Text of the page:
Good Morning, Elijah!

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In Israel, when someone finally realizes something that everyone else already knows, people say to the latecomer, בֹּקֶר טוֹב אֵלִיָּהוּ (BO⋅ker ṭōv ’ē⋅li⋅YĀ⋅hū, “Good morning, Elijah!”). In other words, “Where have you been?”

There is an alternate Hebrew expression. Israelis speak of someone “discovering America” when a person discovers information that has been known to others for a long time. They say, “So and so גִּלָּה אֶת אֲמֶרִיקָה (gi⋅LĀH ’et ’a⋅ME⋅ri⋅qāh, ‘discovered America’).”

Cover of Biblical Archaeology Review 18.5 (Sept./Oct. 1992).

Last August, as a result of two articles in Biblical Archaeology Review (usually referred to as BAR), the news media in the United States finally discovered the tomb and bones of the Caiaphas family. THe story made the front page of the New York Times and other newspapers across the United States. However, this important archaeological find had already been published ten months earlier by Jerusalem Perspective (JP). We devoted an entire double issues (July/October 1991) to the Caiaphas find, and subsequently the story was widely covered by major newspapers, magazines and radio and television networks in Israel and Europe. Jerusalem Report, the Israeli equivalent of Newsweek, carried an article about the find (with cover headline) in its December 19, 1991 issue. The official publication of the find by the Israel Antiquities Authority (Atiqot XXI, pp. 63-87) also preceded BAR by two months.

However, it was only in August 1992 that America “discovered America.” We think it is appropriate to say to America, “Good morning, Elijah!”

Mira Avrech, the well-known columnist for Israel’s largest daily newspaper, Yediot Aharonot, and a correspondent for the U.S. magazine People, was so intrigued by America’s belated “discovery” of the bones of Caiaphas that she made it the subject of her August 20, 1992 column in Yediot Aharonot (accompanied by a photograph of David Bivin).

Cover of issue 33/34 of the Jerusalem Perspective magazine. Click on the image above to view a PDF of the original magazine issue.

The Caiaphas tomb episode demonstrates that archaeological discoveries in Israel are not considered significant by the U.S. news media until BAR reports them. This is a tribute to BAR magazine. Its editors have produced an outstanding publication that deserves the confidence of the media. Although the Jerusalem Perspective issue devoted to the Caiaphas find was not mentioned by BAR, JP was privileged to be credited twice by BAR (pp. 40, 44) for illustrations used in BAR’s Caiaphas issue. While BAR did its usual excellent job reporting the Caiaphas tomb find, there was one important defect in its coverage. In the JP, Atiqot and BAR issues, there were articles by Zvi Greenhut, the archaeologist who excavated the Caiaphas tomb, and Ronny Reich, the archaeologist and epigrapher who deciphered the inscriptions on the walls of the ossuaries. (There were no inscriptions on the walls of the tomb as erroneously reported by BAR.) However, in JP and Atiqot, but not in BAR, there was a third article which discussed the significance of Caiaphas and his role in the death of Jesus as portrayed in the New Testament. This article—the most significant for Christian readers—was written by Jerusalem School scholar and Hebrew University specialist on early Christianity, Prof. David Flusser. (Flusser’s JP article was entitled “…To Bury Caiaphas, Not to Praise Him.”)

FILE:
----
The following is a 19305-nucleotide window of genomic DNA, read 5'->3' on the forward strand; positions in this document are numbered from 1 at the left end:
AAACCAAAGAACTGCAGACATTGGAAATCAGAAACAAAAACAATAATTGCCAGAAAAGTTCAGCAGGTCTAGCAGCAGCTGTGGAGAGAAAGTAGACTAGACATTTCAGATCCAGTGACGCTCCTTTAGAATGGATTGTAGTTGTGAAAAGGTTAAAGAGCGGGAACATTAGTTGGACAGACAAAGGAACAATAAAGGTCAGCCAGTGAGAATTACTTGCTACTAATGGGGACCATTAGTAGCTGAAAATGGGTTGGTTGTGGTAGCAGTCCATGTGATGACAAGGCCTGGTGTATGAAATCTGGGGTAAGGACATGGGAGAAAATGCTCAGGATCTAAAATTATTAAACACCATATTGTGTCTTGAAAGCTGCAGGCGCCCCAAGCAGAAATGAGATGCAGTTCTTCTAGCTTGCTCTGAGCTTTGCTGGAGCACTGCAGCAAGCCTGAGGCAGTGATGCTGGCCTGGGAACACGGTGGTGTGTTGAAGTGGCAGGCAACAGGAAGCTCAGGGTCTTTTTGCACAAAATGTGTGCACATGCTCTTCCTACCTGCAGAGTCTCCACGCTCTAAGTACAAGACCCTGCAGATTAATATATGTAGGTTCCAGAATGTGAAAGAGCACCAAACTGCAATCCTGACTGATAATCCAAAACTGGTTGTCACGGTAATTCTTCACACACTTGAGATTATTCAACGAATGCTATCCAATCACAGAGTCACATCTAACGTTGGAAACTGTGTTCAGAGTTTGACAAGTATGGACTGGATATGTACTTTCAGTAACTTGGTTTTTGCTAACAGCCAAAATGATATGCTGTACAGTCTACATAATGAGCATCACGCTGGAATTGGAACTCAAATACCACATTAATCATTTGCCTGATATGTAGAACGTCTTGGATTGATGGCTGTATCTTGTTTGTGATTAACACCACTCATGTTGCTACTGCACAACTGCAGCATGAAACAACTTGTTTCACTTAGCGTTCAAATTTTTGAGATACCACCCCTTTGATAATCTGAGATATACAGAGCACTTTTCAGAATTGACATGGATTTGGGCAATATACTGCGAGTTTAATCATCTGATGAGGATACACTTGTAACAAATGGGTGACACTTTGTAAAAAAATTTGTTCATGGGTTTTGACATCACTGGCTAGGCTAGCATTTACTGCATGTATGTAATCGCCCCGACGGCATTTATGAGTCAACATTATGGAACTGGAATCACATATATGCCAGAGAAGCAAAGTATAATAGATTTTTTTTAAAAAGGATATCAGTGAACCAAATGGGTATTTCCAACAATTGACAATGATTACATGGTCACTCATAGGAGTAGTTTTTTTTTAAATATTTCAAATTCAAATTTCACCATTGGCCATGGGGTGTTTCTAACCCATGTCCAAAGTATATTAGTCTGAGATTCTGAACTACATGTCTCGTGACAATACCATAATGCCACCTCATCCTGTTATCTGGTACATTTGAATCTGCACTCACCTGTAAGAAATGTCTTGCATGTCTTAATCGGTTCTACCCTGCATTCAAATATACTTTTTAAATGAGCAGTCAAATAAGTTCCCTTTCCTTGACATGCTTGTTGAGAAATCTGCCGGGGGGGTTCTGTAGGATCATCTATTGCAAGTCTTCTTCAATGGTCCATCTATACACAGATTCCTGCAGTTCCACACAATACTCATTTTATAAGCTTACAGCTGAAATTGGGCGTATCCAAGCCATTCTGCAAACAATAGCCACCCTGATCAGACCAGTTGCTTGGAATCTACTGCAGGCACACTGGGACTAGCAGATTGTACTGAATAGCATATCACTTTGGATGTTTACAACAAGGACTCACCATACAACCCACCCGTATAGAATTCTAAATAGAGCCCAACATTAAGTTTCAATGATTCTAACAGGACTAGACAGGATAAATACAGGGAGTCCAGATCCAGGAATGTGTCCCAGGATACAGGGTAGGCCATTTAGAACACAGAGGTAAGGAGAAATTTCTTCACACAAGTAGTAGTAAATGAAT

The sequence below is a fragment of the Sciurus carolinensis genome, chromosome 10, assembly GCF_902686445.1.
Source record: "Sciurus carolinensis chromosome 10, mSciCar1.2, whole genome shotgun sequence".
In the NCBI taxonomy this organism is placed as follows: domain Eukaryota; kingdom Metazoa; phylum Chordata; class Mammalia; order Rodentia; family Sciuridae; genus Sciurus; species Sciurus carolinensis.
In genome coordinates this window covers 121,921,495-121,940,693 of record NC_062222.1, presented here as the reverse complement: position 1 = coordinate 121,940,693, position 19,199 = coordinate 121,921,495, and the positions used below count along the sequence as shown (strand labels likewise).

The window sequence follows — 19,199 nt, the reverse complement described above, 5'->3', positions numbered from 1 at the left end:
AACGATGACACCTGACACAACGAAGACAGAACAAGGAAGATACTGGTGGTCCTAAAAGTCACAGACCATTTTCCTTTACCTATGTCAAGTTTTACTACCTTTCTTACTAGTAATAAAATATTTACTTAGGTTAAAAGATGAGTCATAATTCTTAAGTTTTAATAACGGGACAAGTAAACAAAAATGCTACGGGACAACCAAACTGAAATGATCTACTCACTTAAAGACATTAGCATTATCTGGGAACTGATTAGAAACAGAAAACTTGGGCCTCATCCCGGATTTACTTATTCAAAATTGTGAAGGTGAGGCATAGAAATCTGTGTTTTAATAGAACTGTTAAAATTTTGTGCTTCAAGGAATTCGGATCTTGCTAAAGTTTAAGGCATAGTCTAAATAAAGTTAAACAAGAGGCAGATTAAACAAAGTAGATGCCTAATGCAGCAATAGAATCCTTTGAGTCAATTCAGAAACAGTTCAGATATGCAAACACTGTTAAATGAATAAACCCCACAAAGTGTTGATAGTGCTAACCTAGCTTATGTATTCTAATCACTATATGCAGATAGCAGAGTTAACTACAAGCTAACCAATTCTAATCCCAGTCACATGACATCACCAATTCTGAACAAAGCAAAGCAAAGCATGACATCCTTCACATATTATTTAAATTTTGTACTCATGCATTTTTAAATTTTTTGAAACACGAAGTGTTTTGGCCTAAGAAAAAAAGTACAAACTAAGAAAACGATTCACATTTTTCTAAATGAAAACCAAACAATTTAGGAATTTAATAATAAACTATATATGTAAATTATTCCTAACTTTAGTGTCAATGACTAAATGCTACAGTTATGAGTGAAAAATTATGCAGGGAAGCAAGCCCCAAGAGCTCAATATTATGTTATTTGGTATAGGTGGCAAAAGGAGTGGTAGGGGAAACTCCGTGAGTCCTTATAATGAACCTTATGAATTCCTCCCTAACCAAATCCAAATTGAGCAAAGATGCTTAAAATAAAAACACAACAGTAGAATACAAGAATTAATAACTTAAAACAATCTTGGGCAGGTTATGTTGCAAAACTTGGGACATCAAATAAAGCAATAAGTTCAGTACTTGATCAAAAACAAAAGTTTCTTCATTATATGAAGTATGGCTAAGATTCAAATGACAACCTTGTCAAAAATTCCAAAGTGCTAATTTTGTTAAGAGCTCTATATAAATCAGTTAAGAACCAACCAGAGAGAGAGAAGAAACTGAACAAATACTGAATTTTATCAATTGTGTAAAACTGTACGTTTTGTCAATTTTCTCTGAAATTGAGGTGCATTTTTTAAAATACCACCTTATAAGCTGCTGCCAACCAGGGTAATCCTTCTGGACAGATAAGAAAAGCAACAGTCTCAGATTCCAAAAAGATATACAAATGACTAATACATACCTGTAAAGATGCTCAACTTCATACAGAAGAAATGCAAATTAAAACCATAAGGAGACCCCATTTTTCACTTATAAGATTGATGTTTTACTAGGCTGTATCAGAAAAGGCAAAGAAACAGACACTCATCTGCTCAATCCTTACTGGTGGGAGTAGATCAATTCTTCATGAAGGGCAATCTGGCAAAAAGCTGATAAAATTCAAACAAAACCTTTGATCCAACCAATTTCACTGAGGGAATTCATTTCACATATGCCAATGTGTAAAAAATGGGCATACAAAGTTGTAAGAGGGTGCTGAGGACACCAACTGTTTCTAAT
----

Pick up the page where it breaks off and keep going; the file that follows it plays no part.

JP subscribers expect us to be quick and accurate in bringing them the latest research from Israel. As we stated on the introduction to the JP Caiaphas issue, “One of the advantages of living in Israel and publishing our magazine here is that we are on the scene to bring you the latest discoveries in fields that relate to the life and words of Jesus.” This advantage was never better illustrated than in the U.S. news media’s coverage of the Caiaphas tomb discovery.

Ossuary of the high priest Joseph Caiaphas photographed at the Israel Museum in Jerusalem by Joshua N. Tilton.


The Yehosef bar Caiapha ossuary is now on display in the Israel Museum in Jerusalem. Subscribers to JP’s premium content can access updated online versions of all the articles that appeared in Jerusalem Perspective’s issue on the discovery of Caiaphas tomb. These include:

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